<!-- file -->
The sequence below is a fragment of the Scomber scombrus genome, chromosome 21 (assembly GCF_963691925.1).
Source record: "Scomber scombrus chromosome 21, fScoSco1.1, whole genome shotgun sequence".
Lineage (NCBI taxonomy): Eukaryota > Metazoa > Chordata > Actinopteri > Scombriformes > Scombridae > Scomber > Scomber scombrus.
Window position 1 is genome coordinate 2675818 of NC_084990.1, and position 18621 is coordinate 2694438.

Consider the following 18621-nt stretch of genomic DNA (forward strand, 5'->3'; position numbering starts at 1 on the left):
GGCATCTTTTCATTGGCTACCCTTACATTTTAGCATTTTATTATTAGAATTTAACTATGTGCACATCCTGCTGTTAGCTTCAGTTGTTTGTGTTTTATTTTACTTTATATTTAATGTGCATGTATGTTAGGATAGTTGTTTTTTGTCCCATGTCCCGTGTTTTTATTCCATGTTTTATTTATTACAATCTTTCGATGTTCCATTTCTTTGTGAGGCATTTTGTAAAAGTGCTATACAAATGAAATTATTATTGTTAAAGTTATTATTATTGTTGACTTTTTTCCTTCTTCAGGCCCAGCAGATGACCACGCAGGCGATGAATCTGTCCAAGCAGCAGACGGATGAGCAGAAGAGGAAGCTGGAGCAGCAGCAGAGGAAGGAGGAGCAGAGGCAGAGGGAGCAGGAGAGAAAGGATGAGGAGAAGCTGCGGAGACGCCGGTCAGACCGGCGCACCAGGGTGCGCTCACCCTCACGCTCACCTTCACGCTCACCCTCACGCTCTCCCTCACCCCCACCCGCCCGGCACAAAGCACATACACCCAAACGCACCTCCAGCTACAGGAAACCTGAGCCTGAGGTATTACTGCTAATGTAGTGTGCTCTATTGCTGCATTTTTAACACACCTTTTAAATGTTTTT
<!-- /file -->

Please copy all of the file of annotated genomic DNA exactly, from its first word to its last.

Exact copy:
The sequence below is a fragment of the Scomber scombrus genome, chromosome 21 (assembly GCF_963691925.1).
Source record: "Scomber scombrus chromosome 21, fScoSco1.1, whole genome shotgun sequence".
Lineage (NCBI taxonomy): Eukaryota > Metazoa > Chordata > Actinopteri > Scombriformes > Scombridae > Scomber > Scomber scombrus.
Window position 1 is genome coordinate 2675818 of NC_084990.1, and position 18621 is coordinate 2694438.

Consider the following 18621-nt stretch of genomic DNA (forward strand, 5'->3'; position numbering starts at 1 on the left):
GGCATCTTTTCATTGGCTACCCTTACATTTTAGCATTTTATTATTAGAATTTAACTATGTGCACATCCTGCTGTTAGCTTCAGTTGTTTGTGTTTTATTTTACTTTATATTTAATGTGCATGTATGTTAGGATAGTTGTTTTTTGTCCCATGTCCCGTGTTTTTATTCCATGTTTTATTTATTACAATCTTTCGATGTTCCATTTCTTTGTGAGGCATTTTGTAAAAGTGCTATACAAATGAAATTATTATTGTTAAAGTTATTATTATTGTTGACTTTTTTCCTTCTTCAGGCCCAGCAGATGACCACGCAGGCGATGAATCTGTCCAAGCAGCAGACGGATGAGCAGAAGAGGAAGCTGGAGCAGCAGCAGAGGAAGGAGGAGCAGAGGCAGAGGGAGCAGGAGAGAAAGGATGAGGAGAAGCTGCGGAGACGCCGGTCAGACCGGCGCACCAGGGTGCGCTCACCCTCACGCTCACCTTCACGCTCACCCTCACGCTCTCCCTCACCCCCACCCGCCCGGCACAAAGCACATACACCCAAACGCACCTCCAGCTACAGGAAACCTGAGCCTGAGGTATTACTGCTAATGTAGTGTGCTCTATTGCTGCATTTTTAACACACCTTTTAAATGTTTTT